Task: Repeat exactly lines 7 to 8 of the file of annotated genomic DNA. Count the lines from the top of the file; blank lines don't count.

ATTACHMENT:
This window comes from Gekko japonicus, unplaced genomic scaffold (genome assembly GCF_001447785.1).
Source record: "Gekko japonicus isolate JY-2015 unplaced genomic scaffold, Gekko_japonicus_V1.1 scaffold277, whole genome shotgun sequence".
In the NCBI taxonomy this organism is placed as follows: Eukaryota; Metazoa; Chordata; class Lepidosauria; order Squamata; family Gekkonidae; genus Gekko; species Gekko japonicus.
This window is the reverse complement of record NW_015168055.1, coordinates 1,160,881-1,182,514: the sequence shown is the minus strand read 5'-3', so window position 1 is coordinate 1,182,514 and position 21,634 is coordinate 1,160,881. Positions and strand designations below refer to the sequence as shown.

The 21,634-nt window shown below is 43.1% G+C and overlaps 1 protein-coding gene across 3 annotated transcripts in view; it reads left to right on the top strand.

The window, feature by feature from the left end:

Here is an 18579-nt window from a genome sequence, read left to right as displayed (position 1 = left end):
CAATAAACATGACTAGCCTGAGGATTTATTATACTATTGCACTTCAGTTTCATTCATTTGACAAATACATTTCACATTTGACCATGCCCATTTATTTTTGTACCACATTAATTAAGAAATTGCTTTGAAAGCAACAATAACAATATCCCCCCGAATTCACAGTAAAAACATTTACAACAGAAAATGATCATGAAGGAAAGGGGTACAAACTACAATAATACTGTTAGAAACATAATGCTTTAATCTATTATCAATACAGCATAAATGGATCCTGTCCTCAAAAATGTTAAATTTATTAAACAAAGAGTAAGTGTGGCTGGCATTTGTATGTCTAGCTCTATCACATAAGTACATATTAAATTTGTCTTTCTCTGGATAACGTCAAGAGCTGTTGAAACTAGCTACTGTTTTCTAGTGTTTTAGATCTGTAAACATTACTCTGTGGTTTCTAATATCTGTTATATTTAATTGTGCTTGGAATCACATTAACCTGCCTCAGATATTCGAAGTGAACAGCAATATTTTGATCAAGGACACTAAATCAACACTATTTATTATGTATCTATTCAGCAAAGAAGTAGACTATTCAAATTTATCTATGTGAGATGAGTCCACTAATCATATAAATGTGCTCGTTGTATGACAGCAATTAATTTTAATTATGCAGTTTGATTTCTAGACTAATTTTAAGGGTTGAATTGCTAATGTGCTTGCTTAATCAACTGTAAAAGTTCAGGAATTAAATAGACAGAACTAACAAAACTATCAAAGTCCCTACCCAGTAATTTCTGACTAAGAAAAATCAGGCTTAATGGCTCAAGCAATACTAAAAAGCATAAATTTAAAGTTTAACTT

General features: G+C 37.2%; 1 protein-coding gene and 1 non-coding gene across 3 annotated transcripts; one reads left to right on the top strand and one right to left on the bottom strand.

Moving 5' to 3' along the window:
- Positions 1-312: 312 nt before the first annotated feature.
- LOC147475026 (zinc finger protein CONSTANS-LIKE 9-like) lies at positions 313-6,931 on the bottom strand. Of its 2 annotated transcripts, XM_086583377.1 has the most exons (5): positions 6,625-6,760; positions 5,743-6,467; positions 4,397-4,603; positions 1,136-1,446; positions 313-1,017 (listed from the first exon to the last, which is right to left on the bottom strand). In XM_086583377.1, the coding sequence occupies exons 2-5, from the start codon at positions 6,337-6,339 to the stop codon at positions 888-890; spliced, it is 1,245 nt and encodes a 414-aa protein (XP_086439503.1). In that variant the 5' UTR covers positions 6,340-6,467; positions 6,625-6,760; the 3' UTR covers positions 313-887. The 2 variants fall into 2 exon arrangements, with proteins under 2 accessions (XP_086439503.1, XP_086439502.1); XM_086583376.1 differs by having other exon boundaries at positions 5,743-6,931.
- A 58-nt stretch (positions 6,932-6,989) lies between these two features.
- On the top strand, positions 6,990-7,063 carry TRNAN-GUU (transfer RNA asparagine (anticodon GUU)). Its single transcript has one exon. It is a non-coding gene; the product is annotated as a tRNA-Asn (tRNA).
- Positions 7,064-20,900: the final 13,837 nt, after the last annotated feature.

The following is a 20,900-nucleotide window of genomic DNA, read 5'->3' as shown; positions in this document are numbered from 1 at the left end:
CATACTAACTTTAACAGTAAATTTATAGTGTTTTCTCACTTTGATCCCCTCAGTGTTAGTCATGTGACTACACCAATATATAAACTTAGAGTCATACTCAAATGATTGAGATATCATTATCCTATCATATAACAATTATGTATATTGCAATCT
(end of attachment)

Here is an 18579-nt window from a genome sequence, read left to right as displayed (position 1 = left end):
CAATAAACATGACTAGCCTGAGGATTTATTATACTATTGCACTTCAGTTTCATTCATTTGACAAATACATTTCACATTTGACCATGCCCATTTATTTTTGTACCACATTAATTAAGAAATTGCTTTGAAAGCAACAATAACAATATCCCCCCGAATTCACAGTAAAAACATTTACAACAGAAAATGATCATGAAGGAAAGGGGTACAAACTACAATAATACTGTTAGAAACATAATGCTTTAATCTATTATCAATACAGCATAAATGGATCCTGTCCTCAAAAATGTTAAATTTATTAAACAAAGAGTAAGTGTGGCTGGCATTTGTATGTCTAGCTCTATCACATAAGTACATATTAAATTTGTCTTTCTCTGGATAACGTCAAGAGCTGTTGAAACTAGCTACTGTTTTCTAGTGTTTTAGATCTGTAAACATTACTCTGTGGTTTCTAATATCTGTTATATTTAATTGTGCTTGGAATCACATTAACCTGCCTCAGATATTCGAAGTGAACAGCAATATTTTGATCAAGGACACTAAATCAACACTATTTATTATGTATCTATTCAGCAAAGAAGTAGACTATTCAAATTTATCTATGTGAGATGAGTCCACTAATCATATAAATGTGCTCGTTGTATGACAGCAATTAATTTTAATTATGCAGTTTGATTTCTAGACTAATTTTAAGGGTTGAATTGCTAATGTGCTTGCTTAATCAACTGTAAAAGTTCAGGAATTAAATAGACAGAACTAACAAAACTATCAAAGTCCCTACCCAGTAATTTCTGACTAAGAAAAATCAGGCTTAATGGCTCAAGCAATACTAAAAAGCATAAATTTAAAGTTTAACTT